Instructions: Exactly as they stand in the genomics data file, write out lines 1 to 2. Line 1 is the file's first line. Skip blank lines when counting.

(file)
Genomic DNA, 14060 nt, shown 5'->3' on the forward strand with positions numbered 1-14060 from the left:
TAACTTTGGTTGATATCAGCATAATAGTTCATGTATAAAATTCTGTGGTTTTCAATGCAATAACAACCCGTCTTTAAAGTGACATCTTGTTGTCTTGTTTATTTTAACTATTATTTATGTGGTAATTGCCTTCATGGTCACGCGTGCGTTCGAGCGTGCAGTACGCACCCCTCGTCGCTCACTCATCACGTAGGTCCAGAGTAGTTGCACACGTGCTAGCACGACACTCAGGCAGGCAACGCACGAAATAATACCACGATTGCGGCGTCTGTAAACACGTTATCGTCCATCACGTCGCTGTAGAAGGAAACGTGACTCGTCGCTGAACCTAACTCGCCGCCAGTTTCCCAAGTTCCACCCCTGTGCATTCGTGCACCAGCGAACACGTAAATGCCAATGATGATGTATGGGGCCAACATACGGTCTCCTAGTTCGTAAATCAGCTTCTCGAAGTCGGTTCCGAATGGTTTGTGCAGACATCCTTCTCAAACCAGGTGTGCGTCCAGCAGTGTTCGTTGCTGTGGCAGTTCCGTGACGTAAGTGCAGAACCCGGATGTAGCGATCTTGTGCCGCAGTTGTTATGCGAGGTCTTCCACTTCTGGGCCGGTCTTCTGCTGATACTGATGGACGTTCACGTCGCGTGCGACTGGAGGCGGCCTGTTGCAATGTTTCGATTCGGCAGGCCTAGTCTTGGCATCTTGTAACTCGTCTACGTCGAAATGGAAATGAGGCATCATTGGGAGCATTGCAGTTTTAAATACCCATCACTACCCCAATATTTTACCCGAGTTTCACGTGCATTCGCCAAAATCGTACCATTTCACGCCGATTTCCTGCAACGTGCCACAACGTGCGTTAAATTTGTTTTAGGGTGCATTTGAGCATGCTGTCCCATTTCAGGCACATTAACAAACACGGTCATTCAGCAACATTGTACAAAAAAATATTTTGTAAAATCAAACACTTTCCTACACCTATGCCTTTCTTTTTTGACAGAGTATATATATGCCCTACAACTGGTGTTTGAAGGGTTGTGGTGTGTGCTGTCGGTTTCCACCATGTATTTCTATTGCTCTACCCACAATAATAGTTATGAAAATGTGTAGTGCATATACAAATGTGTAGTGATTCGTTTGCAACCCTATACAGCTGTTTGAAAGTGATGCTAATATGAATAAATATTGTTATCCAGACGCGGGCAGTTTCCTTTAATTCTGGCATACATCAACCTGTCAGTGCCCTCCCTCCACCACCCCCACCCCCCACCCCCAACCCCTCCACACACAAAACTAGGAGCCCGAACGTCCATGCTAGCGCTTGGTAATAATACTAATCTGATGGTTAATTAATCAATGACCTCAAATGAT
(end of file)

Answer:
Genomic DNA, 14060 nt, shown 5'->3' on the forward strand with positions numbered 1-14060 from the left:
TAACTTTGGTTGATATCAGCATAATAGTTCATGTATAAAATTCTGTGGTTTTCAATGCAATAACAACCCGTCTTTAAAGTGACATCTTGTTGTCTTGTTTATTTTAACTATTATTTATGTGGTAATTGCCTTCATGGTCACGCGTGCGTTCGAGCGTGCAGTACGCACCCCTCGTCGCTCACTCATCACGTAGGTCCAGAGTAGTTGCACACGTGCTAGCACGACACTCAGGCAGGCAACGCACGAAATAATACCACGATTGCGGCGTCTGTAAACACGTTATCGTCCATCACGTCGCTGTAGAAGGAAACGTGACTCGTCGCTGAACCTAACTCGCCGCCAGTTTCCCAAGTTCCACCCCTGTGCATTCGTGCACCAGCGAACACGTAAATGCCAATGATGATGTATGGGGCCAACATACGGTCTCCTAGTTCGTAAATCAGCTTCTCGAAGTCGGTTCCGAATGGTTTGTGCAGACATCCTTCTCAAACCAGGTGTGCGTCCAGCAGTGTTCGTTGCTGTGGCAGTTCCGTGACGTAAGTGCAGAACCCGGATGTAGCGATCTTGTGCCGCAGTTGTTATGCGAGGTCTTCCACTTCTGGGCCGGTCTTCTGCTGATACTGATGGACGTTCACGTCGCGTGCGACTGGAGGCGGCCTGTTGCAATGTTTCGATTCGGCAGGCCTAGTCTTGGCATCTTGTAACTCGTCTACGTCGAAATGGAAATGAGGCATCATTGGGAGCATTGCAGTTTTAAATACCCATCACTACCCCAATATTTTACCCGAGTTTCACGTGCATTCGCCAAAATCGTACCATTTCACGCCGATTTCCTGCAACGTGCCACAACGTGCGTTAAATTTGTTTTAGGGTGCATTTGAGCATGCTGTCCCATTTCAGGCACATTAACAAACACGGTCATTCAGCAACATTGTACAAAAAAATATTTTGTAAAATCAAACACTTTCCTACACCTATGCCTTTCTTTTTTGACAGAGTATATATATGCCCTACAACTGGTGTTTGAAGGGTTGTGGTGTGTGCTGTCGGTTTCCACCATGTATTTCTATTGCTCTACCCACAATAATAGTTATGAAAATGTGTAGTGCATATACAAATGTGTAGTGATTCGTTTGCAACCCTATACAGCTGTTTGAAAGTGATGCTAATATGAATAAATATTGTTATCCAGACGCGGGCAGTTTCCTTTAATTCTGGCATACATCAACCTGTCAGTGCCCTCCCTCCACCACCCCCACCCCCCACCCCCAACCCCTCCACACACAAAACTAGGAGCCCGAACGTCCATGCTAGCGCTTGGTAATAATACTAATCTGATGGTTAATTAATCAATGACCTCAAATGAT